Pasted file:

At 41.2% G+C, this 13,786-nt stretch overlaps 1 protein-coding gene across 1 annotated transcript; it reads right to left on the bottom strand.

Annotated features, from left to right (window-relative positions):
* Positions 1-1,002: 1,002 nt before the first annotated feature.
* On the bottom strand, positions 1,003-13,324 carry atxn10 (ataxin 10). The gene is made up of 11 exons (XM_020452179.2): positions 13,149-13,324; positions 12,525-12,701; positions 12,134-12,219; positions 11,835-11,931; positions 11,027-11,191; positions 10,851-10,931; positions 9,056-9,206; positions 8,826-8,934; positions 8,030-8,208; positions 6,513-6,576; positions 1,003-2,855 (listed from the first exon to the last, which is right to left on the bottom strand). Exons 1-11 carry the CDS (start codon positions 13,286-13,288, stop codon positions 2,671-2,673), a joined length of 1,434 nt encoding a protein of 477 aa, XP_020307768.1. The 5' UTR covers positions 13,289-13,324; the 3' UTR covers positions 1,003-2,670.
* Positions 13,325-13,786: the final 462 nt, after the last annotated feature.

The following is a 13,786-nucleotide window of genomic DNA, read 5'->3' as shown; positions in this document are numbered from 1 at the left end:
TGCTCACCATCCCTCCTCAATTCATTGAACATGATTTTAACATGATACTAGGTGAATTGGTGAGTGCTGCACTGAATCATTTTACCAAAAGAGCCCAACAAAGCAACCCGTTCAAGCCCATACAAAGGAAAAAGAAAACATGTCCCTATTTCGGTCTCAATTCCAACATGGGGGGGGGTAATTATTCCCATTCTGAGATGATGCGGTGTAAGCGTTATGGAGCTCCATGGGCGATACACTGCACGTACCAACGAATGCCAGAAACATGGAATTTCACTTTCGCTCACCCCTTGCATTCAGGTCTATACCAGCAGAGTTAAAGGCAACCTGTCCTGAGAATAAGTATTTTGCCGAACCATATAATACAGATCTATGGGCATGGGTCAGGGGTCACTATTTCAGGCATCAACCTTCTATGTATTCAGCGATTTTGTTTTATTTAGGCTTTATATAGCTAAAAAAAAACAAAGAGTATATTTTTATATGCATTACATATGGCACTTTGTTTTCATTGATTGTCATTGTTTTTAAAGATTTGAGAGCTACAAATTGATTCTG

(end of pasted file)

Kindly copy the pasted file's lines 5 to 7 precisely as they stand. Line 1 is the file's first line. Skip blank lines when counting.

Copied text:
* Positions 13,325-13,786: the final 462 nt, after the last annotated feature.

The following is a 13,786-nucleotide window of genomic DNA, read 5'->3' as shown; positions in this document are numbered from 1 at the left end:
TGCTCACCATCCCTCCTCAATTCATTGAACATGATTTTAACATGATACTAGGTGAATTGGTGAGTGCTGCACTGAATCATTTTACCAAAAGAGCCCAACAAAGCAACCCGTTCAAGCCCATACAAAGGAAAAAGAAAACATGTCCCTATTTCGGTCTCAATTCCAACATGGGGGGGGGTAATTATTCCCATTCTGAGATGATGCGGTGTAAGCGTTATGGAGCTCCATGGGCGATACACTGCACGTACCAACGAATGCCAGAAACATGGAATTTCACTTTCGCTCACCCCTTGCATTCAGGTCTATACCAGCAGAGTTAAAGGCAACCTGTCCTGAGAATAAGTATTTTGCCGAACCATATAATACAGATCTATGGGCATGGGTCAGGGGTCACTATTTCAGGCATCAACCTTCTATGTATTCAGCGATTTTGTTTTATTTAGGCTTTATATAGCTAAAAAAAAACAAAGAGTATATTTTTATATGCATTACATATGGCACTTTGTTTTCATTGATTGTCATTGTTTTTAAAGATTTGAGAGCTACAAATTGATTCTG